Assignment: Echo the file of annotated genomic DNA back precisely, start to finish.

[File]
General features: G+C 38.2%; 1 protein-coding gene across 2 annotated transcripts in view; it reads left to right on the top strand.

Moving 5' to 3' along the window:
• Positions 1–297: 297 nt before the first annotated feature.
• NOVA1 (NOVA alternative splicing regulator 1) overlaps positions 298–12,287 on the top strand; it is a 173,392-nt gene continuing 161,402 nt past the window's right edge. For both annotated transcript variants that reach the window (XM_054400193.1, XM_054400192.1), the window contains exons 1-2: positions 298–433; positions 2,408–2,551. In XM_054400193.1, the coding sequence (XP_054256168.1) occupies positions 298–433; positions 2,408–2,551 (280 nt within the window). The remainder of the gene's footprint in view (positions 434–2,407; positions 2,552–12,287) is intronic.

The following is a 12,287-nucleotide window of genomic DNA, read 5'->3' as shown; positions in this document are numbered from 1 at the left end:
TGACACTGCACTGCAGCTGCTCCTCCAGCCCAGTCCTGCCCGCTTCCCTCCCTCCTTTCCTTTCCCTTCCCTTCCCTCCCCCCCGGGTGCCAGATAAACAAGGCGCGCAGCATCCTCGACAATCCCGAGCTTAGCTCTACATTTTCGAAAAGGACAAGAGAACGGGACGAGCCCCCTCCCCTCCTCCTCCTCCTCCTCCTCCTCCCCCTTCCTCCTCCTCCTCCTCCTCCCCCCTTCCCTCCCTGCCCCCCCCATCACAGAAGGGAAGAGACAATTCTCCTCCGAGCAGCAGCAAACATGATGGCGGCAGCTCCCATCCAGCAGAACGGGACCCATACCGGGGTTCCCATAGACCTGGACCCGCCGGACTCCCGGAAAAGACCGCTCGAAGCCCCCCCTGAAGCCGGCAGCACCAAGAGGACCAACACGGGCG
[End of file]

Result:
General features: G+C 38.2%; 1 protein-coding gene across 2 annotated transcripts in view; it reads left to right on the top strand.

Moving 5' to 3' along the window:
• Positions 1–297: 297 nt before the first annotated feature.
• NOVA1 (NOVA alternative splicing regulator 1) overlaps positions 298–12,287 on the top strand; it is a 173,392-nt gene continuing 161,402 nt past the window's right edge. For both annotated transcript variants that reach the window (XM_054400193.1, XM_054400192.1), the window contains exons 1-2: positions 298–433; positions 2,408–2,551. In XM_054400193.1, the coding sequence (XP_054256168.1) occupies positions 298–433; positions 2,408–2,551 (280 nt within the window). The remainder of the gene's footprint in view (positions 434–2,407; positions 2,552–12,287) is intronic.

The following is a 12,287-nucleotide window of genomic DNA, read 5'->3' as shown; positions in this document are numbered from 1 at the left end:
TGACACTGCACTGCAGCTGCTCCTCCAGCCCAGTCCTGCCCGCTTCCCTCCCTCCTTTCCTTTCCCTTCCCTTCCCTCCCCCCCGGGTGCCAGATAAACAAGGCGCGCAGCATCCTCGACAATCCCGAGCTTAGCTCTACATTTTCGAAAAGGACAAGAGAACGGGACGAGCCCCCTCCCCTCCTCCTCCTCCTCCTCCTCCTCCCCCTTCCTCCTCCTCCTCCTCCTCCCCCCTTCCCTCCCTGCCCCCCCCATCACAGAAGGGAAGAGACAATTCTCCTCCGAGCAGCAGCAAACATGATGGCGGCAGCTCCCATCCAGCAGAACGGGACCCATACCGGGGTTCCCATAGACCTGGACCCGCCGGACTCCCGGAAAAGACCGCTCGAAGCCCCCCCTGAAGCCGGCAGCACCAAGAGGACCAACACGGGCG